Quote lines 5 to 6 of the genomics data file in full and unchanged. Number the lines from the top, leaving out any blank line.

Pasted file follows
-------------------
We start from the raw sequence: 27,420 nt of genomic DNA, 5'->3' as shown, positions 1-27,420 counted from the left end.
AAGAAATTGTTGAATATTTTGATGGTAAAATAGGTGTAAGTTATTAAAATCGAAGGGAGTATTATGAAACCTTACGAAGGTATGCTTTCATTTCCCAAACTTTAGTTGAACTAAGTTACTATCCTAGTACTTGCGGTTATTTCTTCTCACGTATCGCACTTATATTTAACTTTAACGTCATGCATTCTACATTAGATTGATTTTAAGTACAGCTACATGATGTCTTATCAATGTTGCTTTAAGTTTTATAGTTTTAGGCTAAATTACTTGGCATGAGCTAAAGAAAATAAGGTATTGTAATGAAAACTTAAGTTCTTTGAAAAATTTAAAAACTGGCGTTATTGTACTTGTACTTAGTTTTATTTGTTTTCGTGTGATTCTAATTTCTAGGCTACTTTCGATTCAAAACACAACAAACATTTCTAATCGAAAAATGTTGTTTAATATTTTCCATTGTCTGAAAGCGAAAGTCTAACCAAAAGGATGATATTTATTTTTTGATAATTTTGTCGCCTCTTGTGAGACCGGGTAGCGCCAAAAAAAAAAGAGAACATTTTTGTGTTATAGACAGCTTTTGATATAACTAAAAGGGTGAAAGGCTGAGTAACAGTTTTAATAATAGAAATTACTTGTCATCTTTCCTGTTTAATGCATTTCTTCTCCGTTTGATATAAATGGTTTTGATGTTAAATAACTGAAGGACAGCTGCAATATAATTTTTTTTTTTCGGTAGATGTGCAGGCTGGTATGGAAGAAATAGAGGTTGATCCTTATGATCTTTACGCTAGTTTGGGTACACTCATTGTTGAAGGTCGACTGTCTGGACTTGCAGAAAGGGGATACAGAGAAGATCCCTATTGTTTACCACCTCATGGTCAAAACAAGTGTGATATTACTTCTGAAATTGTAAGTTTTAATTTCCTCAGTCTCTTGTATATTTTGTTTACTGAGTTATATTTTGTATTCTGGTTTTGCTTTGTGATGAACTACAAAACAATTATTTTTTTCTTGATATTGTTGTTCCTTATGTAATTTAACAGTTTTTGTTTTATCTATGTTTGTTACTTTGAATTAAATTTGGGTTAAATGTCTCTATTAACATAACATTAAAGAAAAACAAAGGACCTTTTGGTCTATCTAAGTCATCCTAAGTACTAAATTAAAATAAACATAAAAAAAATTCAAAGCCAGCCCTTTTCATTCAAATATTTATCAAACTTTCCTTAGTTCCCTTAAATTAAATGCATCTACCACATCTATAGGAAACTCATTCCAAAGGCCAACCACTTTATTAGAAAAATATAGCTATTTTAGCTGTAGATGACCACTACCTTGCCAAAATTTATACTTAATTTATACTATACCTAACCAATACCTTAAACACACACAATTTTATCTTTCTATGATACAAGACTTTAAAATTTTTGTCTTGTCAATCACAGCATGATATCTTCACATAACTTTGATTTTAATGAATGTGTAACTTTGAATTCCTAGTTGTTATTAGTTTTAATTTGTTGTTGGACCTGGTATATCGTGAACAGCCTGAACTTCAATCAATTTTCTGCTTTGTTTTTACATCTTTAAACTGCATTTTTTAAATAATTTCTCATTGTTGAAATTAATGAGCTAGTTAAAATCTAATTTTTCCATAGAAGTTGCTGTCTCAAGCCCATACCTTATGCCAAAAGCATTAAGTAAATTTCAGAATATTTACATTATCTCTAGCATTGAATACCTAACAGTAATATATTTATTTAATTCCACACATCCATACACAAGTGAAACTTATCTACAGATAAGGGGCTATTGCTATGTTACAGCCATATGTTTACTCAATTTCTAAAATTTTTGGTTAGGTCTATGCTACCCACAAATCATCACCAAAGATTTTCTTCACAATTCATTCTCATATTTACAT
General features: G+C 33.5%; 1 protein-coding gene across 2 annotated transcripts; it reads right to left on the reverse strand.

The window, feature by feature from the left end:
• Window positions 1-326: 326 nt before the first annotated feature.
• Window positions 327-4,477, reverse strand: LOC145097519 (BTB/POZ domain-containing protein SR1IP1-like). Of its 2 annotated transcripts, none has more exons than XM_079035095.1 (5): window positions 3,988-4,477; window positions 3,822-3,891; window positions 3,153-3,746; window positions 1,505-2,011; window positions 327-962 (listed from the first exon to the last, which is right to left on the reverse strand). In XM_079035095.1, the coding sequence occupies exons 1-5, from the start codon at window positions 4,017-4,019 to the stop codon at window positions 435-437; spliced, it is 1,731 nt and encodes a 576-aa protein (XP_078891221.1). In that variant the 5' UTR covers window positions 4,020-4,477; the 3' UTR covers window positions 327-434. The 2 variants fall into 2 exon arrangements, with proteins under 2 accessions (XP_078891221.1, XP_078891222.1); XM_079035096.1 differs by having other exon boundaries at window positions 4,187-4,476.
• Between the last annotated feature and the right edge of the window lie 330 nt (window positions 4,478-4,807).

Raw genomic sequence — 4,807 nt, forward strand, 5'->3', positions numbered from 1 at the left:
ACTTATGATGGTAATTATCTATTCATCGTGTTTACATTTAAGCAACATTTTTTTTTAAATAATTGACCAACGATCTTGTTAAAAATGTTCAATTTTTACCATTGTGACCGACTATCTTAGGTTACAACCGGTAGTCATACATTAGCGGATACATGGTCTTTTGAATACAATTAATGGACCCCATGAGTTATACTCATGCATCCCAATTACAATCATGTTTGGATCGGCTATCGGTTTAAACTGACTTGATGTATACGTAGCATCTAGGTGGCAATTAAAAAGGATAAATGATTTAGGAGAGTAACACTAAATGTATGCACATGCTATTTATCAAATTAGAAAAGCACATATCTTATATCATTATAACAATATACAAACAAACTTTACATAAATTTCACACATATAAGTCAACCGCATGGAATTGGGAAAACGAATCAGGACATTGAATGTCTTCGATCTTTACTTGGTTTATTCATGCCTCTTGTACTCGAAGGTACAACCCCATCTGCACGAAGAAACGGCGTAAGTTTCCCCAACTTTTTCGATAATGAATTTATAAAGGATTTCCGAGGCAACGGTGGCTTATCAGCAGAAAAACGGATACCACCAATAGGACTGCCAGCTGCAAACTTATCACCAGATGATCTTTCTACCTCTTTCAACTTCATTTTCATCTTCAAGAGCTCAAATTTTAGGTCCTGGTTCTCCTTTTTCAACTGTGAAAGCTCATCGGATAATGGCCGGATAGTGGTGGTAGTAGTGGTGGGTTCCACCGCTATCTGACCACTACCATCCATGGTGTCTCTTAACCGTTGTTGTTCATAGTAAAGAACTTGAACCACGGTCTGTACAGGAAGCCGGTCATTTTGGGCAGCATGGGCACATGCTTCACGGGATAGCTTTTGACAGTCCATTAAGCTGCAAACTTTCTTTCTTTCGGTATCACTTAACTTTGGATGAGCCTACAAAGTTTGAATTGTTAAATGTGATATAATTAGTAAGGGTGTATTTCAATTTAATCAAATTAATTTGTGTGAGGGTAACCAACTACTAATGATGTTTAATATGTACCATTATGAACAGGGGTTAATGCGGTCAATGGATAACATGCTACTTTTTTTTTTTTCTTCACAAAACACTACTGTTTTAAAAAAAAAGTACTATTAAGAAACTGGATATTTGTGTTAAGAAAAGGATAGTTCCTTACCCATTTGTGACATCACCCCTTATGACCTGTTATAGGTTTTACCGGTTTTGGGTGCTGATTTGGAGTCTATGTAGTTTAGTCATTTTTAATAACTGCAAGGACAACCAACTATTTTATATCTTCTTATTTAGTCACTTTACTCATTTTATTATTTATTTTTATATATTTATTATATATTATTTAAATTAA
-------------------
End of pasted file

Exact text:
• Window positions 1-326: 326 nt before the first annotated feature.
• Window positions 327-4,477, reverse strand: LOC145097519 (BTB/POZ domain-containing protein SR1IP1-like). Of its 2 annotated transcripts, none has more exons than XM_079035095.1 (5): window positions 3,988-4,477; window positions 3,822-3,891; window positions 3,153-3,746; window positions 1,505-2,011; window positions 327-962 (listed from the first exon to the last, which is right to left on the reverse strand). In XM_079035095.1, the coding sequence occupies exons 1-5, from the start codon at window positions 4,017-4,019 to the stop codon at window positions 435-437; spliced, it is 1,731 nt and encodes a 576-aa protein (XP_078891221.1). In that variant the 5' UTR covers window positions 4,020-4,477; the 3' UTR covers window positions 327-434. The 2 variants fall into 2 exon arrangements, with proteins under 2 accessions (XP_078891221.1, XP_078891222.1); XM_079035096.1 differs by having other exon boundaries at window positions 4,187-4,476.